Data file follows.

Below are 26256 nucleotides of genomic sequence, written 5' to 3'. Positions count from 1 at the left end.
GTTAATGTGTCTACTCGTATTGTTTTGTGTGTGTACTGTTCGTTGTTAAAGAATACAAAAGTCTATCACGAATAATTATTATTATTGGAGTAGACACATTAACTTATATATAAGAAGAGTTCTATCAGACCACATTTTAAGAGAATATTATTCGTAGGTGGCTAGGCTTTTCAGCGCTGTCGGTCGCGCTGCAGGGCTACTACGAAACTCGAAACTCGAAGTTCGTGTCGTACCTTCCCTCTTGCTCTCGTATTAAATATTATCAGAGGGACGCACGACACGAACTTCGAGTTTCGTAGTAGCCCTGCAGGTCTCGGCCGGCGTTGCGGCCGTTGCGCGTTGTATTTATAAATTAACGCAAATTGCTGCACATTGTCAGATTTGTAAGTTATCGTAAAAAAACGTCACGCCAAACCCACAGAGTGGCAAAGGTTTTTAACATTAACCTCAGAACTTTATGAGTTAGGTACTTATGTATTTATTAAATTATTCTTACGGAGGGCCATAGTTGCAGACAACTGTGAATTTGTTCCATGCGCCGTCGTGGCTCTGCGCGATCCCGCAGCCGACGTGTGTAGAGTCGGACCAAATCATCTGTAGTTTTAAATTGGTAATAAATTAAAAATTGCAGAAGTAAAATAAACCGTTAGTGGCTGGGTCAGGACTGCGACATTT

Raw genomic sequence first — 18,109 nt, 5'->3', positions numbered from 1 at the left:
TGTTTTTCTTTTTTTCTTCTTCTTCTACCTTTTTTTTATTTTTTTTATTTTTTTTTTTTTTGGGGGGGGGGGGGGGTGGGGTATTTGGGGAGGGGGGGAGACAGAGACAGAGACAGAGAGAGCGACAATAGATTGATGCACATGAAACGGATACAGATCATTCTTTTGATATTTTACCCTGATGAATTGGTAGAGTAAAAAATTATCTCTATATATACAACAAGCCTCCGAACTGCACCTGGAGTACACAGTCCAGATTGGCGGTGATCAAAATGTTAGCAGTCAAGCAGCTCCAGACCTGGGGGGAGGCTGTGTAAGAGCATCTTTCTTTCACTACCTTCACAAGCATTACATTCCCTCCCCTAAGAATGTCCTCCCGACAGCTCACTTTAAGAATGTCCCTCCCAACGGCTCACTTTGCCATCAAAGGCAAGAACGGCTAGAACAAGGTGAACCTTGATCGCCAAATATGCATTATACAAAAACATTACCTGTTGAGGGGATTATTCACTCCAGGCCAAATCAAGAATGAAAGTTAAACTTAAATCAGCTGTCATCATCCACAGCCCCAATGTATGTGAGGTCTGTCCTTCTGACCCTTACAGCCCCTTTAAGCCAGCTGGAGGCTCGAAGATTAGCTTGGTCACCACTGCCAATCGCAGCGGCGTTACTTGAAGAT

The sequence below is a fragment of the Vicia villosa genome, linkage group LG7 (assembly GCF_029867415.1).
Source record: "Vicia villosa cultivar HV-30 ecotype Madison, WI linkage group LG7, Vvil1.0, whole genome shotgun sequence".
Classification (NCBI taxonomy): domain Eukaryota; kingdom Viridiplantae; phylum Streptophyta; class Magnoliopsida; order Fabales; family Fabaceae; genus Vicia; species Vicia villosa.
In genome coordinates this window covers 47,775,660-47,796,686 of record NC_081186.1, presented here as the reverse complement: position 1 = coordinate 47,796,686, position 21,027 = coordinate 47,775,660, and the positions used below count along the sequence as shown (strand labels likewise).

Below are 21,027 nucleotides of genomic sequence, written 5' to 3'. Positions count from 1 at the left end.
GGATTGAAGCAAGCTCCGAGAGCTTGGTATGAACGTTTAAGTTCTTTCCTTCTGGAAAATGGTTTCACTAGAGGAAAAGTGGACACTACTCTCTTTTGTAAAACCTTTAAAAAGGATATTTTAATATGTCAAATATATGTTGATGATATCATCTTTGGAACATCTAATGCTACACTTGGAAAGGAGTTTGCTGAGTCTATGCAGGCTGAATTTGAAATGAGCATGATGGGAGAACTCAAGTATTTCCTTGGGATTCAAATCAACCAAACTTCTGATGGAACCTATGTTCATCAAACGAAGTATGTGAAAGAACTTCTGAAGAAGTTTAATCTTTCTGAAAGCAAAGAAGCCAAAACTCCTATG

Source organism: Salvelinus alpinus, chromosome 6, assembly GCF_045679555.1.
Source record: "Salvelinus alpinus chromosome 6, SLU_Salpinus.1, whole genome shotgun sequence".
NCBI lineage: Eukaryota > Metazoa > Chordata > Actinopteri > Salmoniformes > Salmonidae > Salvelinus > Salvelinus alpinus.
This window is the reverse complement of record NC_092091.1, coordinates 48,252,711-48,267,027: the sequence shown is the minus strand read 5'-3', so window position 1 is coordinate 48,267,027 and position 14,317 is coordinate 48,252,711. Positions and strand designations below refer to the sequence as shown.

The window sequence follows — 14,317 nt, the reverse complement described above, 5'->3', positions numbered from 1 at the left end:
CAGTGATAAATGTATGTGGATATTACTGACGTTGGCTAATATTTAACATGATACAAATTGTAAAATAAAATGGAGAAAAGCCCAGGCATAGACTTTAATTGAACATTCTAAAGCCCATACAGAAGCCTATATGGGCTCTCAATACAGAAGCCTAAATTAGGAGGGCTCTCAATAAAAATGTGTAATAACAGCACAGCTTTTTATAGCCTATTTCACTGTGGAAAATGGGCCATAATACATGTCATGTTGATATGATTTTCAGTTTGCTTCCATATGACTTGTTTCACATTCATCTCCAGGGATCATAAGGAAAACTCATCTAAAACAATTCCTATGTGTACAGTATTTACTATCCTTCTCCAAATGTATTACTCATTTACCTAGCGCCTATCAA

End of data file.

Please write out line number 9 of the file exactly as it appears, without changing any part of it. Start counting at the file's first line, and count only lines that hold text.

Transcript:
Below are 21,027 nucleotides of genomic sequence, written 5' to 3'. Positions count from 1 at the left end.